Latest US order for 60 aircraft 'good news' for Bombardier’s Belfast staff
A second major order for 60 A220-300 aircraft since Airbus took over the project a fortnight ago has been warmly welcomed in Belfast, where the wings are made.
It brings to 120 the number of jets placed on the order book since last week, when Airbus officially brought the former C Series brand under its control.
The European aerospace giant now owns 50.01% of the aircraft programme, with Bombardier retaining 34%.
Yesterday's order for an as yet unnamed new US airline comes on the back of last week's order for 60 by JetBlue.
The full price of the order has been put at $5.4bn (£4bn), but both airlines are likely to enjoy a significant discount due to the scale of the commitment.
David Neeleman, who has helped set up a series of airlines in both North and South America, including JetBlue, was confirmed as the majority investor involved in yesterday's order at the Farnborough Airshow.
"After years of US airline consolidation, the conditions are improving for a new generation of US airline to emerge, focused on passenger service and satisfaction," said Mr Neeleman yesterday after the signing of a memorandum of understanding.
"The A220 will enable us to serve thinner routes in comfort without compromising cost, especially on longer-range missions. With deliveries starting in 2021, we will have ample time to assemble a world-class management team and another winning business model."
Welcoming the announcement, East Belfast MP Gavin Robinson said he had been delighted with the progress since Airbus took majority control on July 1.
The DUP man said he was also encouraged by the comments from Philippe Balducchi yesterday. The chief executive of the new Bombardier-Airbus partnership appeared to play down fears that wing manufacturing could be moved from Belfast.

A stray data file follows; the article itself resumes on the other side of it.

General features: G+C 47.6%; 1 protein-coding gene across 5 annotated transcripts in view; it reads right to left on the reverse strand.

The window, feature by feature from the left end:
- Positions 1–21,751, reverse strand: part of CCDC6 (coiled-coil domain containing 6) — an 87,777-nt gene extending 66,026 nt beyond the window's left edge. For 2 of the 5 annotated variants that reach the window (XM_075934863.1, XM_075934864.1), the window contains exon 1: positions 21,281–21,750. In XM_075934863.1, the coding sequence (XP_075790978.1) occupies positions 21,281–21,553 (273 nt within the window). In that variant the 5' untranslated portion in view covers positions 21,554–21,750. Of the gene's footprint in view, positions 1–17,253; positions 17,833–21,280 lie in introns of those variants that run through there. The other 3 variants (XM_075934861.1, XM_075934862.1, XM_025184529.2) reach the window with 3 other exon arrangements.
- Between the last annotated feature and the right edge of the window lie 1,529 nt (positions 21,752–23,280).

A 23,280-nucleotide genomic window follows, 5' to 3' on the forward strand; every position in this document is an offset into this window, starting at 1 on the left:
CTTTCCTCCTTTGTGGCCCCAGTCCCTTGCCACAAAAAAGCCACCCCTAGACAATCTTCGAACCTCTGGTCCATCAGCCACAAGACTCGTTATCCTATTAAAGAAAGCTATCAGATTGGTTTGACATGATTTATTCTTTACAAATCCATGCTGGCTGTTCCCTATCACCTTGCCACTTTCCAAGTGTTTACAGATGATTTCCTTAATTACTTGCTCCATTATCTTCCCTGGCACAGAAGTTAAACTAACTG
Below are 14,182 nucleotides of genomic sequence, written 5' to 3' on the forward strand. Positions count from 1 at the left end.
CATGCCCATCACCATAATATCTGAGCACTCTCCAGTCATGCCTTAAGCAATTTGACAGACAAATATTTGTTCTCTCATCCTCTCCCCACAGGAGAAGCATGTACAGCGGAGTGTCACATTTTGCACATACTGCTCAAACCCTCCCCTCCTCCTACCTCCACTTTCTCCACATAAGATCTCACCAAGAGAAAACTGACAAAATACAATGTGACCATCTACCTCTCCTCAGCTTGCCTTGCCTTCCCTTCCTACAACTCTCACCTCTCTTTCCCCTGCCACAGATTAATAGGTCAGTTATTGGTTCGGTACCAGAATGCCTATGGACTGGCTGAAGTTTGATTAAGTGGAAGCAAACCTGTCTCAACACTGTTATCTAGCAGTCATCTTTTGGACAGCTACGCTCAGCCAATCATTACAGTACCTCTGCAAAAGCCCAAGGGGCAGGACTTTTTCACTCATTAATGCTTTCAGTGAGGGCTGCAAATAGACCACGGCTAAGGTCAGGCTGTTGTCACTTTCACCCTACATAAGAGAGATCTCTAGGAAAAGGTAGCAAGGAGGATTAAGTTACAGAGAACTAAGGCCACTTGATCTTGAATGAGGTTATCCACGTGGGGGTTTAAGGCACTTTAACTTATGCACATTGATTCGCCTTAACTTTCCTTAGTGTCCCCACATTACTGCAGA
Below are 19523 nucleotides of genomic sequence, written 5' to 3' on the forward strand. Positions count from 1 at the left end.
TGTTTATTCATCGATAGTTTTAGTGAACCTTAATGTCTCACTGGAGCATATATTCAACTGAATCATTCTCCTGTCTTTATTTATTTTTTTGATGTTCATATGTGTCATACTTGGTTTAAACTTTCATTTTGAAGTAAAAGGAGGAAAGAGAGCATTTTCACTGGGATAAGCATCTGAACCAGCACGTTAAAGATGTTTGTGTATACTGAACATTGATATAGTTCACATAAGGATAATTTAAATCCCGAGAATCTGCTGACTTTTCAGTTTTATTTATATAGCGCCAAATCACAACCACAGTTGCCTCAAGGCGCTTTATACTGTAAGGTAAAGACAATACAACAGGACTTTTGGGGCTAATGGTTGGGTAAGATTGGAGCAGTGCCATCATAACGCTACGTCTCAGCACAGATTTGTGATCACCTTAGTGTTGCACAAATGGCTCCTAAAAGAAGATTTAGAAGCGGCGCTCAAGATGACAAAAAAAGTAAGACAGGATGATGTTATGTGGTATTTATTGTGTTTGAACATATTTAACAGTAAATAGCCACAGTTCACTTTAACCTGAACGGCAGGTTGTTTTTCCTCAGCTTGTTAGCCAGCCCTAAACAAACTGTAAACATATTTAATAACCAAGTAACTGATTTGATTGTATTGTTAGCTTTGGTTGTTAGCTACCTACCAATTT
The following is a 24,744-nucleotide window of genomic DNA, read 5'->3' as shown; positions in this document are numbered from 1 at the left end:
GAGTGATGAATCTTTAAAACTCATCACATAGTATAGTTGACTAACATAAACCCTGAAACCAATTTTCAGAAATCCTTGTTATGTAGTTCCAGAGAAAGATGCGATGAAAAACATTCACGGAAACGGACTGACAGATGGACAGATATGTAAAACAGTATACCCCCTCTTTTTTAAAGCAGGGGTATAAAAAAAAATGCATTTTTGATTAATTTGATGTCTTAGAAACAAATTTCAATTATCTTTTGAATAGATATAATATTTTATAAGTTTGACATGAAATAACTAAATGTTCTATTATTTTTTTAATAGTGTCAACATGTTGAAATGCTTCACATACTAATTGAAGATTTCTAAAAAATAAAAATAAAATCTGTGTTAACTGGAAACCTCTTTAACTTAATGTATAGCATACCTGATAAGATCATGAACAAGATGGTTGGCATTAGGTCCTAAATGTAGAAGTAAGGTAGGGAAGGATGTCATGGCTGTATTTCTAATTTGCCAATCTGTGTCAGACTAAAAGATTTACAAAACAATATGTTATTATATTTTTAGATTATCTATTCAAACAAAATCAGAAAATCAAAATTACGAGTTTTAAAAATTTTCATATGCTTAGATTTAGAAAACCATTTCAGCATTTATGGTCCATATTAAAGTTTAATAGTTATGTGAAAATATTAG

"Airbus were quite clear today about their commitment to the Belfast plant. So whatever about some of the overarching discussions, the orders keep coming in," he said.
"The pivotal nature of the Belfast workforce is very much to the fore of the A220."
Stephen Kelly of Manufacturing NI said the order was "great news" for the Bombardier facilities and its supply chain locally.
"We were always confident the C Series, now known as the A220, would be a great success in the market given its innovation and its efficiency and now that it's been cleared to service markets across the globe, buyers are being drawn to it.
"This, alongside other recent firm and intended orders, is a big vote of confidence in the aircraft and those who make it."
The new Airbus-Bombardier partnership stated last week that just 38 A220 aircraft have been delivered to date. Prior to the latest two orders, the backlog stood at 364.
Production is set to ramp up to meet the demand, with the joint venture confirming that Belfast will remain the sole manufacturing line for the wings.
However, the Unite union has sounded warnings over suggestions that Airbus will demand cost savings of 20% from its suppliers, including Bombardier's Belfast plant, where 1,000 people are employed in connection with wing production.
Regional officer Susan Fitzgerald said this week that additional cuts would spark a reaction.